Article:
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Computing Joint Moments with Experimental Data


Inverse Kinematics (IK) and Inverse Dynamics (ID) are two of the most common workflows used in biomechanics as joint angles and moments can provide insight into coordination of a movement. Measurement and modeling errors both contribute to errors during ID called residuals, which are additional forces and torques needed to account for inconsistencies in the dynamics of the simulation when fitting both marker and external force data. In this tutorial, you will use tools in OpenSim and AddBiomechanics to analyze the sources of these errors and ways to improve ID results.


After completing this example, you will be able to do the following:

  • Process experimental data to calculate joint kinematics (IK) and joint moments (ID) during walking
  • Quantify errors in IK and ID and understand acceptable errors
  • Improve IK and ID results by adjusting the data and model
  • Understand sources of IK and ID errors and characterize which changes improved results

You will accomplish this by working with walking data obtained from a gait laboratory. You will first use OpenSim tools to go through the individual steps of scaling a musculoskeletal model, estimating joint kinematics from marker data using IK, computing joint moments using ID, and adjusting the model and kinematics to reduce residuals and improve results. You will then use a tool called AddBiomechanics that optimizes these steps together.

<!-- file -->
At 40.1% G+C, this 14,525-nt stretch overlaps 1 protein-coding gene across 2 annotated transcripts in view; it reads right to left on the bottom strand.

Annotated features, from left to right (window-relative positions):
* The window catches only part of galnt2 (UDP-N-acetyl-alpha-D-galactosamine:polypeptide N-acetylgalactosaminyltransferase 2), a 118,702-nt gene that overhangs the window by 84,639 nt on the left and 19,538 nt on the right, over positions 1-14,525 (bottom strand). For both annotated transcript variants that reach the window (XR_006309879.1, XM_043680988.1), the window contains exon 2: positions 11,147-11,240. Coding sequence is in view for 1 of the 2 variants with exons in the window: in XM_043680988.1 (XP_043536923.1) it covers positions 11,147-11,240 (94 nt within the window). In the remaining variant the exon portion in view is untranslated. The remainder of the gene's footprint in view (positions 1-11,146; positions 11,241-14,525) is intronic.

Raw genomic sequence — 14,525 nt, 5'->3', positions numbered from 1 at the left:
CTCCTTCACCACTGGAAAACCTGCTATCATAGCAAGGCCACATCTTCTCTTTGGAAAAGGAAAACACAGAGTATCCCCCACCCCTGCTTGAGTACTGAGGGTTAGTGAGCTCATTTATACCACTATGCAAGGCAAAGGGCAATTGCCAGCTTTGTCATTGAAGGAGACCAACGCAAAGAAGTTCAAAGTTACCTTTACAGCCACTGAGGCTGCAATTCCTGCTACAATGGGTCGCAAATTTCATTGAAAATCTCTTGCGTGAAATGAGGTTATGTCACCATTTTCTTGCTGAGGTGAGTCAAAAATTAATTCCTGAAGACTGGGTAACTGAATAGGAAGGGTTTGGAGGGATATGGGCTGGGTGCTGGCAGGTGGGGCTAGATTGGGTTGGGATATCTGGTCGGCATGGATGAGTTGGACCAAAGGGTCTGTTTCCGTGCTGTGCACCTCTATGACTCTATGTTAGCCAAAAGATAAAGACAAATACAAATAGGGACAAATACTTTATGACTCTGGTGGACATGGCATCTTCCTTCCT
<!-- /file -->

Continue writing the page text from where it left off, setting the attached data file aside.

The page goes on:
Getting started

Downloading example files

For this tutorial, we will use files modified from the Rajagopal et al. 2016 model paper that can be downloaded here.

Note: Users looking for the files to replicate the original work should instead download the files from the related SimTK project.

Completing the example

Continue on to the next pages to complete the steps using OpenSim and AddBiomechanics. 

If you are completing this example as a laboratory exercise for a course on human movement, you will need to submit answers to the questions on the Questions: Computing Joint Moments with Real-World Data page.

OpenSim is supported by the Mobilize Center , an NIH Biomedical Technology Resource Center (grant P41 EB027060); the Restore Center , an NIH-funded Medical Rehabilitation Research Resource Network Center (grant P2C HD101913); and the Wu Tsai Human Performance Alliance through the Joe and Clara Tsai Foundation. See the People page for a list of the many people who have contributed to the OpenSim project over the years. ©2010-2024 OpenSim. All rights reserved.